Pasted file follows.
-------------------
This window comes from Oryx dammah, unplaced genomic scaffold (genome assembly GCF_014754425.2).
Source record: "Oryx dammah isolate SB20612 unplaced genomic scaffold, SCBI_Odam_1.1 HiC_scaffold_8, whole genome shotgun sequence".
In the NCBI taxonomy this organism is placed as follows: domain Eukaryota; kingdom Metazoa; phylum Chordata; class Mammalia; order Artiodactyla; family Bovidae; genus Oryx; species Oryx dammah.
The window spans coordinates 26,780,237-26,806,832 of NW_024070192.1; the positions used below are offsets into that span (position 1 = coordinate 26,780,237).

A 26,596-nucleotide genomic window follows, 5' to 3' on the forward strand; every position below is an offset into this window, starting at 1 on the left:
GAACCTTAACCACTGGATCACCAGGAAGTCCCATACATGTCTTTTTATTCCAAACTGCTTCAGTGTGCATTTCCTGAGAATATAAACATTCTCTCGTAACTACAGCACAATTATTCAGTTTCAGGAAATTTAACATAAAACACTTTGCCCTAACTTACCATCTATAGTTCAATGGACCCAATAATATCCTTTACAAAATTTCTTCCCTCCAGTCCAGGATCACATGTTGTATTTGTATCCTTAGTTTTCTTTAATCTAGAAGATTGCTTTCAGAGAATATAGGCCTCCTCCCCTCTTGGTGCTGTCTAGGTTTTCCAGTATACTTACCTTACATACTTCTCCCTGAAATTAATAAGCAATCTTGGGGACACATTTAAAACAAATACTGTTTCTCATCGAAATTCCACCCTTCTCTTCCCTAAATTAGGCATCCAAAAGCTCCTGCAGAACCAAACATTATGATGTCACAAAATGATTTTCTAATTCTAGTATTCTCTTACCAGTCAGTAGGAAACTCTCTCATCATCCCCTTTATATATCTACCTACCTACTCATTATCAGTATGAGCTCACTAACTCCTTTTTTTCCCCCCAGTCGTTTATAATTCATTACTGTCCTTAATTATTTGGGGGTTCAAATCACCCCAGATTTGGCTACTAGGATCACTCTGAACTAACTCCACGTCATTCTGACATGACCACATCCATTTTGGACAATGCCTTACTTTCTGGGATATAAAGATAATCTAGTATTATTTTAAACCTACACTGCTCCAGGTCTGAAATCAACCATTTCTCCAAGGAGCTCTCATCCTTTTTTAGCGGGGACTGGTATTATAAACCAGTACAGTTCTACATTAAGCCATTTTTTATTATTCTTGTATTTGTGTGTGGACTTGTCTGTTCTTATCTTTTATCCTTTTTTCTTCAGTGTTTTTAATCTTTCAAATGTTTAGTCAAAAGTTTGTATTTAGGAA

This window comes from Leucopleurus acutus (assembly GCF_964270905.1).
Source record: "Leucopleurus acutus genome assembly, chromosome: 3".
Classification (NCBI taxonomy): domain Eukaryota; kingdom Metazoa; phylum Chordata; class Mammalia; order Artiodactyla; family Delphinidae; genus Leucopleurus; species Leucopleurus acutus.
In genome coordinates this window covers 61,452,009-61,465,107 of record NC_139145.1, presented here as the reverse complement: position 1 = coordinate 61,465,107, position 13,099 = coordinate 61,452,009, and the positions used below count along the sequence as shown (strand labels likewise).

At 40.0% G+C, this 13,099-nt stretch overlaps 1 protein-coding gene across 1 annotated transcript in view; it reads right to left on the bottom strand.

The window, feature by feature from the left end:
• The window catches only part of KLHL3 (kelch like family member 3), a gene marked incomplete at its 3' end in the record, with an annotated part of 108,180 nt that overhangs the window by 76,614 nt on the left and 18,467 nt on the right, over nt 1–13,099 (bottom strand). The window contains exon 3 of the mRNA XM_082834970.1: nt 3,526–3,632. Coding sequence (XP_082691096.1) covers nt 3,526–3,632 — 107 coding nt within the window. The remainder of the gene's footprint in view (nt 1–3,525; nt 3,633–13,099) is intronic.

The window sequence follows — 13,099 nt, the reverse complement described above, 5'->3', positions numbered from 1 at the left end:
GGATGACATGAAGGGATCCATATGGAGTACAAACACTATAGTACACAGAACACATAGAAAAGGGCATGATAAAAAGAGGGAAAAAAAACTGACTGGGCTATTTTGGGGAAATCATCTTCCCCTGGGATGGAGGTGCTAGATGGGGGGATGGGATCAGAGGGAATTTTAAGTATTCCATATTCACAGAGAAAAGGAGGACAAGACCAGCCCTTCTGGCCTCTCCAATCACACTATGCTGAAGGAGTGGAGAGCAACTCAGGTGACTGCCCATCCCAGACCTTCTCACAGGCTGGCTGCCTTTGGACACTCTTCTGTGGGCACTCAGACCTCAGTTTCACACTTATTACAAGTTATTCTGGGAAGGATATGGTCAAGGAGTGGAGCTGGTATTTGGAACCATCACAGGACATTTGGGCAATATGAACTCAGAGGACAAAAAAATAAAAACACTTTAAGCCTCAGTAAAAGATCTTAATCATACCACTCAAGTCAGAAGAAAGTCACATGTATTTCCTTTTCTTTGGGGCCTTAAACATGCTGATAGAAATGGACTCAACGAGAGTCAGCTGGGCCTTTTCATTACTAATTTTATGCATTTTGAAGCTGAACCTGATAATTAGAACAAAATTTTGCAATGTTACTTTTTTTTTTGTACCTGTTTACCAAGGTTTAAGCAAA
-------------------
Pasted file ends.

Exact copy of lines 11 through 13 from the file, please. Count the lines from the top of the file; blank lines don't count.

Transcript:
At 40.0% G+C, this 13,099-nt stretch overlaps 1 protein-coding gene across 1 annotated transcript in view; it reads right to left on the bottom strand.

The window, feature by feature from the left end:
• The window catches only part of KLHL3 (kelch like family member 3), a gene marked incomplete at its 3' end in the record, with an annotated part of 108,180 nt that overhangs the window by 76,614 nt on the left and 18,467 nt on the right, over nt 1–13,099 (bottom strand). The window contains exon 3 of the mRNA XM_082834970.1: nt 3,526–3,632. Coding sequence (XP_082691096.1) covers nt 3,526–3,632 — 107 coding nt within the window. The remainder of the gene's footprint in view (nt 1–3,525; nt 3,633–13,099) is intronic.